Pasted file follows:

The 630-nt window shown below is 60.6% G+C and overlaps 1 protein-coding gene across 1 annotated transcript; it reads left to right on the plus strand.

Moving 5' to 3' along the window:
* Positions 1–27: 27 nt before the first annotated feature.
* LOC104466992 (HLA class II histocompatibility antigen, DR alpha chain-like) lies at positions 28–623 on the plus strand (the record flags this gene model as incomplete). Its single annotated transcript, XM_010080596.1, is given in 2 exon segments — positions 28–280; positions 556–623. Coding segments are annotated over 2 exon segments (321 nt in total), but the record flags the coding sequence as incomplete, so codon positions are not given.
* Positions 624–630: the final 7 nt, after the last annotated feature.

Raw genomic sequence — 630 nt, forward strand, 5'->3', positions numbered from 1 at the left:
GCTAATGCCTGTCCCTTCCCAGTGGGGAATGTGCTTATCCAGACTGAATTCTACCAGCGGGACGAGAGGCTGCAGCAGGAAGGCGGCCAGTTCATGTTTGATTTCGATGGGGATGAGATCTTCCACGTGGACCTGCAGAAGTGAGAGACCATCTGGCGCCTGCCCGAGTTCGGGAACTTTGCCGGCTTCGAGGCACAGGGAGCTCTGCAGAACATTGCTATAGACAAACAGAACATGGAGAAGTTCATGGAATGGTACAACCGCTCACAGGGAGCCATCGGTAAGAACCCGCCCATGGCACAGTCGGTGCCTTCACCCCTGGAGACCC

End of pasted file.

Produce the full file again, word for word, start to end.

The 630-nt window shown below is 60.6% G+C and overlaps 1 protein-coding gene across 1 annotated transcript; it reads left to right on the plus strand.

Moving 5' to 3' along the window:
* Positions 1–27: 27 nt before the first annotated feature.
* LOC104466992 (HLA class II histocompatibility antigen, DR alpha chain-like) lies at positions 28–623 on the plus strand (the record flags this gene model as incomplete). Its single annotated transcript, XM_010080596.1, is given in 2 exon segments — positions 28–280; positions 556–623. Coding segments are annotated over 2 exon segments (321 nt in total), but the record flags the coding sequence as incomplete, so codon positions are not given.
* Positions 624–630: the final 7 nt, after the last annotated feature.

Raw genomic sequence — 630 nt, forward strand, 5'->3', positions numbered from 1 at the left:
GCTAATGCCTGTCCCTTCCCAGTGGGGAATGTGCTTATCCAGACTGAATTCTACCAGCGGGACGAGAGGCTGCAGCAGGAAGGCGGCCAGTTCATGTTTGATTTCGATGGGGATGAGATCTTCCACGTGGACCTGCAGAAGTGAGAGACCATCTGGCGCCTGCCCGAGTTCGGGAACTTTGCCGGCTTCGAGGCACAGGGAGCTCTGCAGAACATTGCTATAGACAAACAGAACATGGAGAAGTTCATGGAATGGTACAACCGCTCACAGGGAGCCATCGGTAAGAACCCGCCCATGGCACAGTCGGTGCCTTCACCCCTGGAGACCC